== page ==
A book of prompts, provocations and possibilities designed to nourish creativity and generate ideas that will get teachers excited about learning.
Uncharted Territories invites a reassessment of what curriculum coverage can look like in the classroom, or even in the home. All the ideas in this book are rooted in practice, grounded in research and have been subject to the scrutiny of professionals from all over the world. There are no ‘knowledge organisers’ or ‘schemes of work’, only motivational butt-kicks – ideas to get teachers and children foaming at the mouth with a sense of purpose whilst motivating children to acquire, interpret and apply knowledge and use it to solve problems. Whether in an Early Years setting or a secondary school geography classroom, in each chapter you’ll find woven ideas that will place children in a dilemma which they will have to think deeply about to comprehend, and bring together analytic and imaginative thinking to overcome.
Each chapter is illustrated with an image that can be used as a hook in its own right, with story starters and questions attached to stimulate the imagination and provoke discussion and writing. In addition, each chapter is packed with starting points and ‘what ifs?’ to establish rich contexts and situations supported by inductive questioning.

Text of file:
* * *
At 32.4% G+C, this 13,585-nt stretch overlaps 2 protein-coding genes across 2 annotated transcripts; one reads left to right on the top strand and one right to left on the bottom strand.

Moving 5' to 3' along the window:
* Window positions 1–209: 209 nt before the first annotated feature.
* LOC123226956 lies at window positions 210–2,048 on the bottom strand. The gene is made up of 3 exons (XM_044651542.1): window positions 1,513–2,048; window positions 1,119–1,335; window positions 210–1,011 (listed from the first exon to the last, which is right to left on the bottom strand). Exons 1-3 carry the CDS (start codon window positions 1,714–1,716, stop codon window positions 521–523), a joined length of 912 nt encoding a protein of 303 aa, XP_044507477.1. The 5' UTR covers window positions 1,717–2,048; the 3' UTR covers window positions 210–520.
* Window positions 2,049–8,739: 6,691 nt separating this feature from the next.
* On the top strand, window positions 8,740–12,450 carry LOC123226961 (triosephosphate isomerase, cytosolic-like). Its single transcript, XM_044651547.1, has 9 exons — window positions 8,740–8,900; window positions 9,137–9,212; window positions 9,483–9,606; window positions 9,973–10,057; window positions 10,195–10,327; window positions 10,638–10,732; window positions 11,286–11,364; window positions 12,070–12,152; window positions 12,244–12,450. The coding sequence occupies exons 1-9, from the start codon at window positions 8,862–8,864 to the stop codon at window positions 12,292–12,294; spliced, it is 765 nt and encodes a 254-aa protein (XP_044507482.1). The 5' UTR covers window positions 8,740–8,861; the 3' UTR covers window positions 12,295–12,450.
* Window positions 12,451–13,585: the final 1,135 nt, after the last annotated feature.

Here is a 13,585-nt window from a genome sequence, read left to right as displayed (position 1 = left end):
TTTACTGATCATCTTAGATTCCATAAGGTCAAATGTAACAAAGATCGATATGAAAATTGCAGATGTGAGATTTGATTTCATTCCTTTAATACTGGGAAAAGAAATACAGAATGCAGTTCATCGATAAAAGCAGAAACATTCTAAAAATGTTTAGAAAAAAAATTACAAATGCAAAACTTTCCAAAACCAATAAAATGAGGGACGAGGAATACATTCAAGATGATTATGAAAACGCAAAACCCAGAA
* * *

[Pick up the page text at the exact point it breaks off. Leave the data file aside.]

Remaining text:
Each chapter focuses on a place. The place is where learning will be applied, where it will be challenged and where it will exist. This imagined context, as fantastical as it may appear, will always have the real world as its destination. These places are imagined in the classroom, but teachers are urged to link them to real, lived experiences by taking children out into forests and caves, mountains and castles, zoos and theme parks. There is a world of curriculum in each of these places. Although the authors develop a single idea in more detail in each chapter, these are meant to stimulate teachers’ own thoughts and imaginations and to liberate them from the same old, same old.
In this time of high-stakes testing, rising mental health issues among young people and increasing pressure on teachers to remove engagement and relevance from learning and replace it instead with rote repetition, practice papers and panic, we have to step back and ask the question: “What is the purpose of education?” As far as the authors are concerned, it is to develop wisdom in children – the capacity to think, to apply knowledge, to empathise, to weigh up evidence, to consider consequences and to make informed choices. It is their firm belief, rooted in their combined 40 years of experience, that the most successful schools see examinations as by-products of a great education – not the end product. That education itself is a much more complex journey into the heart of what it is to be human.
Suitable for all teachers, from Early Years settings to secondary schools.